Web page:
(b) By providing the privy located at the farm of Edgar Armstrong with a watertight container and properly disposing of the contents therefrom at regular intervals. Furthermore, every effort should be made to maintain proper sanitary conditions at this farm to prevent, in every way possible, pollution from finding its way into
the stream. 2. That purification of the supply consisting of filtration supplemented by sterilization with liquid chlorine, be provided as soon as possible.
3. That pending the installation of the complete purification plant, apparatus be provided and the supply be sterilized with liquid chlorine. While sterilization of the supply with liquid chlorine will not improve its physical qualities it will render it safe for potable purposes if the apparatus is properly operated. This treatment can be carried out at a nominal cost and should be provided with as little delay as possible.
Finally I would recommend that copies of this report be sent to the various local officials and to the sanitary supervisor of the district.
Chief Engineer ALBANY, N. Y., December 27, 1917
RESULTS OF WATER ANALYSES Abbreviations used to describe odors of water: 0, none; 1, very faint; 2, faint; 3, distinct; 4, decided; 5, strong; 6, very strong; a, aromatic;
d, disagreeable; e, earthy; f, fishy; g, grassy; m, musty; v, vegetable
CHEMICAL (PARTS PER MILLION)
10 101 25 40 40 30 30
170 132 134 144 160 158 139 153 166 171
024.088).001 0.70 2.50
2.25 117.2 105.0
B. COLI TYPE += PRESENT
Source of sample
Bacteria per c.c.; gelatin
20°, 48 hours
Tap, public supply
2/ 3/12 5
-10+3 0+3– 0+3—
ALTAMONT (Private water supplies)
HERMANN M. BIGGS, M.D., State Commissioner of Health:
I beg to submit the following report of an investigation of the sanitary quality of several private water supplies at the summer residences of a small group of Albany people near Altamont.
This investigation was made at the request of' Mr. Lewis R. Parker, of Albany, one of the summer residents referred to, on November 24, 1917. Mr. Parker stated that typhoid fever had occurred in one of the families of the summer colony and that there was a very general feeling of concern over the sanitary quality of these water supplies. He also advised us that the water from the village supply and from certain of the private supplies had been analyzed under the direction of the city of Albany and that they showed pollution. Mr. Parker desired, therefore, to obtain more definite information regarding the sanitary quality of these private supplies and of the village supply. In conjunction with the investigation of the private supplies an investigation has also been made of the village supply and this investigation has been made the subject of a separate report.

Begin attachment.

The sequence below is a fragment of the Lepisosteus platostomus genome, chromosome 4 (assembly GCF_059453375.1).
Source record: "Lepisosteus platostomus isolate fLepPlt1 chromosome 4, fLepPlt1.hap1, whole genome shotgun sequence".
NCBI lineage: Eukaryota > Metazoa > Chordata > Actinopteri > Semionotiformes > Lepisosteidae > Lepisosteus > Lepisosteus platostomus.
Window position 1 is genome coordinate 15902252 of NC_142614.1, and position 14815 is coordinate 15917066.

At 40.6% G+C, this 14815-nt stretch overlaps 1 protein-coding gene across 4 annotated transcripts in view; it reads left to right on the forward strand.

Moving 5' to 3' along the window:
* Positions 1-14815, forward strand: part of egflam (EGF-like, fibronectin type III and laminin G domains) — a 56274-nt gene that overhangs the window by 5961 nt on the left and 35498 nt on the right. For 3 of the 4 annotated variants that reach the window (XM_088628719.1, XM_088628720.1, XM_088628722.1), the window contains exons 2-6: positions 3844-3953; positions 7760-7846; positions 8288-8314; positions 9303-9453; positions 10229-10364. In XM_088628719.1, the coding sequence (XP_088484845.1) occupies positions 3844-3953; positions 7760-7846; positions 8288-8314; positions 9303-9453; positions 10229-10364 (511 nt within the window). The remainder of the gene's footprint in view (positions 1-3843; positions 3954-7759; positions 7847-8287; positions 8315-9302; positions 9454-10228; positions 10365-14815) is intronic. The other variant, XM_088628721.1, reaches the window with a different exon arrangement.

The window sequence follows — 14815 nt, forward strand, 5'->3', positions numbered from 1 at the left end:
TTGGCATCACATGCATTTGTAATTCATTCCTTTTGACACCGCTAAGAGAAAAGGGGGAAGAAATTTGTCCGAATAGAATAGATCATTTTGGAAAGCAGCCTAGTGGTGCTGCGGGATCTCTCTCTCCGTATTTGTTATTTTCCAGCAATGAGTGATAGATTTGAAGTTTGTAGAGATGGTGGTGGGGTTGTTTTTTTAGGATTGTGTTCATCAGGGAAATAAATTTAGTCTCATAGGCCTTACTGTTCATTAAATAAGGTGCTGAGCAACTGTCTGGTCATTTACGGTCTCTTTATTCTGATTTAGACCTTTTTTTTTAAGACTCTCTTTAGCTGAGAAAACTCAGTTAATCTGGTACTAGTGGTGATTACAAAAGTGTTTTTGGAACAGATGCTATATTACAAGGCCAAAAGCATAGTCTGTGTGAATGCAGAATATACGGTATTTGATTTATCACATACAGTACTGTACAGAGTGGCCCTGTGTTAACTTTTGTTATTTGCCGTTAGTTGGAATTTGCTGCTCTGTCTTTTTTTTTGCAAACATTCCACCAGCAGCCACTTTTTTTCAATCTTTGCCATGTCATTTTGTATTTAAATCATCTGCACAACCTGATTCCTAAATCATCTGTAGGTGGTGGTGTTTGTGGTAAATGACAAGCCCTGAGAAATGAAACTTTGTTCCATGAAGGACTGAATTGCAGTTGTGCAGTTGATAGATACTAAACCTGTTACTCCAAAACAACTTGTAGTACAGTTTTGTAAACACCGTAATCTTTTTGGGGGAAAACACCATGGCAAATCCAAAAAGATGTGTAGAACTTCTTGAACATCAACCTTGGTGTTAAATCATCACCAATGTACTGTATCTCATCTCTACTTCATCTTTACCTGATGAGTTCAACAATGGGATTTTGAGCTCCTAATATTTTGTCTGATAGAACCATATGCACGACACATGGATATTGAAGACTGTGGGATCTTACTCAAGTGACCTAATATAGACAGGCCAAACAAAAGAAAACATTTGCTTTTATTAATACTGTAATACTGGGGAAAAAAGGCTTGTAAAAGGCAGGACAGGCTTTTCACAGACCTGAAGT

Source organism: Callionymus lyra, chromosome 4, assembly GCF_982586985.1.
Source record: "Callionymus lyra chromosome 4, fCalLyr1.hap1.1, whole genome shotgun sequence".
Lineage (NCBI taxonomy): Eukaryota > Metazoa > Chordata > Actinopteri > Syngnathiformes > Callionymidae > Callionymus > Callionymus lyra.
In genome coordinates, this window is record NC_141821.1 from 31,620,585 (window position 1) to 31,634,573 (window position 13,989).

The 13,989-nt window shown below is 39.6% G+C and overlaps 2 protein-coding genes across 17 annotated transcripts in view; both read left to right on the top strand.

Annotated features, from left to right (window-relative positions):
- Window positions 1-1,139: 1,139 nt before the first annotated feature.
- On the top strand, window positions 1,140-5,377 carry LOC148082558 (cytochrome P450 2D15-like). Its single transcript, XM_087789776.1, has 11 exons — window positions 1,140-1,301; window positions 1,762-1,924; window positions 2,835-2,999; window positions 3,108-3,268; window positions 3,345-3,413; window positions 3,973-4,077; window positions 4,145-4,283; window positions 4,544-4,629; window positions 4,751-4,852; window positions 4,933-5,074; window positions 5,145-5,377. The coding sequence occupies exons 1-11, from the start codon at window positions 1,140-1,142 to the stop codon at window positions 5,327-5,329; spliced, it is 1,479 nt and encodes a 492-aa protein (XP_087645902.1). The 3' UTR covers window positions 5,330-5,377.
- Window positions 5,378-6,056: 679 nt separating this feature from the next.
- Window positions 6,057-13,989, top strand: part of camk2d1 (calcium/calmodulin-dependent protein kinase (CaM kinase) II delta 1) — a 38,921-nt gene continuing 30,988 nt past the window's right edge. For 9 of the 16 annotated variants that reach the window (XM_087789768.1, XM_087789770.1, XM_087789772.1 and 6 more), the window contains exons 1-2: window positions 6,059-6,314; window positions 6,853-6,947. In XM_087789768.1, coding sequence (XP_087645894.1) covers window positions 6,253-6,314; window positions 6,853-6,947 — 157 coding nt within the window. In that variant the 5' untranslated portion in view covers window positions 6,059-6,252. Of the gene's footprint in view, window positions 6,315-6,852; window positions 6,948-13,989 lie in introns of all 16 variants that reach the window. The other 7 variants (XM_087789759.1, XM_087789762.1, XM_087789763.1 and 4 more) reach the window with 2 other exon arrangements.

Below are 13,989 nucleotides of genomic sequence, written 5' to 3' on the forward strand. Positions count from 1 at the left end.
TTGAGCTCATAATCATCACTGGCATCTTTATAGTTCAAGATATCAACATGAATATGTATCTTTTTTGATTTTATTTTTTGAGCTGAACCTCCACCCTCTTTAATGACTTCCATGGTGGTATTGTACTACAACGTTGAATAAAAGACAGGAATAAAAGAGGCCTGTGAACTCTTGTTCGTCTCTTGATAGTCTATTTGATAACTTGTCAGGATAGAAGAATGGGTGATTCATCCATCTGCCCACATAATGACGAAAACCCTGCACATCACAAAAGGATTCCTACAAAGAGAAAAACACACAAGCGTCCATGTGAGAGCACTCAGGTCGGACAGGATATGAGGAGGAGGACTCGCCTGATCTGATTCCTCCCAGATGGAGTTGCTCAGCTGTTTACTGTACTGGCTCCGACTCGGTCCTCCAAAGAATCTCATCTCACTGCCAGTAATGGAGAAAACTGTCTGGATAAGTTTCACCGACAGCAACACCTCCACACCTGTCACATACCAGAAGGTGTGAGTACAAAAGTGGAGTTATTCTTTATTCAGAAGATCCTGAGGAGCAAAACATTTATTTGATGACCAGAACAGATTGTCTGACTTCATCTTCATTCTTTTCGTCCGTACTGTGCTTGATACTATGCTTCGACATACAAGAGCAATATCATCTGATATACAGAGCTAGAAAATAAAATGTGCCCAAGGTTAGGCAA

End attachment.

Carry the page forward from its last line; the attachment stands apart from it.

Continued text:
The investigation on which the present report is based was made by Mr. C. M. Baker, assistant engineer, on November 28, 1917. At this time a complete inspection was made of the various supplies and samples of water were collected and taken to the Division of Laboratories and Research for analyses. The results of these analyses are recorded in the appended table.
The supplies investigated were those of Miss Jennie Wasson, of Messrs. W. F. Maver, Lewis R. Parker and John Becker, also the Estate of Charles Pruyn. The places are located on the side of the Helderberg mountains, 1 to 142 miles southwest of the village of Altamont.
Wasson supply The main supply used for potable purposes, is derived from a drilled well about 250 feet deep. The water is pumped from the well by means of an air-lift system into air pressure tanks located in the basement of the house. The sanitary conditions in the vicinity of the well appeared to be satisfactory at the time of the inspection and there appears to be little opportunity for pollution.
A secondary supply is obtained from a small pond fed by a surface stream. This supply is connected with outside hydrants only and is used exclusively for sprinkling purposes. Since this supply is not used for domestic purposes no samples of it were analyzed.
Analyses of samples of the water collected from the drilled well were made by the Laboratory Division, the results of which are stated in the appended table. These analyses show a high chlorine content, due in all probability to mineral deposits. The bacterial count was low and colon bacilli were not present. The results generally show the water to be free from active contamination.